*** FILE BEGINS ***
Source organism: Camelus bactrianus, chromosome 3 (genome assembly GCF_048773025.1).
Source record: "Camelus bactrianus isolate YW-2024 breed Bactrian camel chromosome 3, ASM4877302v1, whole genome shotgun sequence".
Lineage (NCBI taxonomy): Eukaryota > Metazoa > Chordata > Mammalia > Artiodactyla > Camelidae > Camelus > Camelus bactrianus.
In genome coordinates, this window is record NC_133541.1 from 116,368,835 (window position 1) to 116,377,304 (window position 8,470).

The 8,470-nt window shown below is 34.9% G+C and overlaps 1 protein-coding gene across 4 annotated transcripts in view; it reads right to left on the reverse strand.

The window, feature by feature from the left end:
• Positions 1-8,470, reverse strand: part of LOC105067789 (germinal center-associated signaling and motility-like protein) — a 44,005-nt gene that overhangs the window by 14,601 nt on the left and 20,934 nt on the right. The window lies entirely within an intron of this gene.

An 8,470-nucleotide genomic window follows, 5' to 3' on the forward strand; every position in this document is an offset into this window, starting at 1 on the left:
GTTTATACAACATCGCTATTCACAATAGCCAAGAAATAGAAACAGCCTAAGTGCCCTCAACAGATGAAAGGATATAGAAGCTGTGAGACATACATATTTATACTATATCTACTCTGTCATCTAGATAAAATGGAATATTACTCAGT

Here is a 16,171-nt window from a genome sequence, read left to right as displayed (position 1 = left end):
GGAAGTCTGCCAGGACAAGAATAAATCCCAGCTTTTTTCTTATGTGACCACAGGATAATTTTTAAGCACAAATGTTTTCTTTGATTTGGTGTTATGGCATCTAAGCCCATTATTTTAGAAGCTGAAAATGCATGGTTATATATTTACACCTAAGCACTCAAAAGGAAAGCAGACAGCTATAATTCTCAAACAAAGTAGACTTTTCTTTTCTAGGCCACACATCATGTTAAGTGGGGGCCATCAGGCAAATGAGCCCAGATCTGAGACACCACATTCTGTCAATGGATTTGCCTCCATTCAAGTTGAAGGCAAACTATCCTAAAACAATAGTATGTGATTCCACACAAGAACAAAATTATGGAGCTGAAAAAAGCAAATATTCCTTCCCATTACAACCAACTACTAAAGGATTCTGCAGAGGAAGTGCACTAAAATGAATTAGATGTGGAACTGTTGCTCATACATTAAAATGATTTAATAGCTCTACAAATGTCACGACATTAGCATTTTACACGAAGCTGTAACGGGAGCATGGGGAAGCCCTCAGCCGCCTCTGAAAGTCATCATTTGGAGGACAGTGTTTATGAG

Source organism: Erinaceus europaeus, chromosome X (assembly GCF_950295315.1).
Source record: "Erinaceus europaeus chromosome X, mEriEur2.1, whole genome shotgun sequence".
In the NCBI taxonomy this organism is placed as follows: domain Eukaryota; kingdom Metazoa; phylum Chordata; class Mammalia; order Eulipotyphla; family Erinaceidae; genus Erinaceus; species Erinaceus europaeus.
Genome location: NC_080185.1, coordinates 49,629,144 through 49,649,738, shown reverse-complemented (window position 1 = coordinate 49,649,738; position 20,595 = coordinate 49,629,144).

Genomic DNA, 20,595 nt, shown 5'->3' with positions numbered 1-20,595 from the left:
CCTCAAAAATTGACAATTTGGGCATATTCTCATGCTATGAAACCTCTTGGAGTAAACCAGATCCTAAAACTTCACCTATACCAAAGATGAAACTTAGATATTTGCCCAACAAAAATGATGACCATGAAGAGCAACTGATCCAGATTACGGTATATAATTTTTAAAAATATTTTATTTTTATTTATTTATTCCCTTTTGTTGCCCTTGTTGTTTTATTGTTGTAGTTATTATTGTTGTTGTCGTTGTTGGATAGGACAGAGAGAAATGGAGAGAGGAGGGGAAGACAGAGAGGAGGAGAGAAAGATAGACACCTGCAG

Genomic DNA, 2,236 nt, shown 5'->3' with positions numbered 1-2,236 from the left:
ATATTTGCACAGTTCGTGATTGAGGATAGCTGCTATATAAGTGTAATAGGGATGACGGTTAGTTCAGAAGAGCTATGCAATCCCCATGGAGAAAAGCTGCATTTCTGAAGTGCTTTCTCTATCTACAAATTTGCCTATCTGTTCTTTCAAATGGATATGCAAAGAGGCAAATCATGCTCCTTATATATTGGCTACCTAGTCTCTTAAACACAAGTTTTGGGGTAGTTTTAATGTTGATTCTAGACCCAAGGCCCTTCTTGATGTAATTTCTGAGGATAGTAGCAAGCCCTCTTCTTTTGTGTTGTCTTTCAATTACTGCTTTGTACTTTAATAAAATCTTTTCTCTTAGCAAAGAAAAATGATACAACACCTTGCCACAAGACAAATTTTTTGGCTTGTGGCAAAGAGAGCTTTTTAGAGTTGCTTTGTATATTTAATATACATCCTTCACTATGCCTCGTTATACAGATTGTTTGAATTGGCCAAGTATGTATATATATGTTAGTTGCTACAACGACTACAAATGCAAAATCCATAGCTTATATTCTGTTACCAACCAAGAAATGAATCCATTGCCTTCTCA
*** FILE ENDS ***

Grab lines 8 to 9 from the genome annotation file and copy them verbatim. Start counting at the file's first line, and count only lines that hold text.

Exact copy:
An 8,470-nucleotide genomic window follows, 5' to 3' on the forward strand; every position in this document is an offset into this window, starting at 1 on the left:
GTTTATACAACATCGCTATTCACAATAGCCAAGAAATAGAAACAGCCTAAGTGCCCTCAACAGATGAAAGGATATAGAAGCTGTGAGACATACATATTTATACTATATCTACTCTGTCATCTAGATAAAATGGAATATTACTCAGT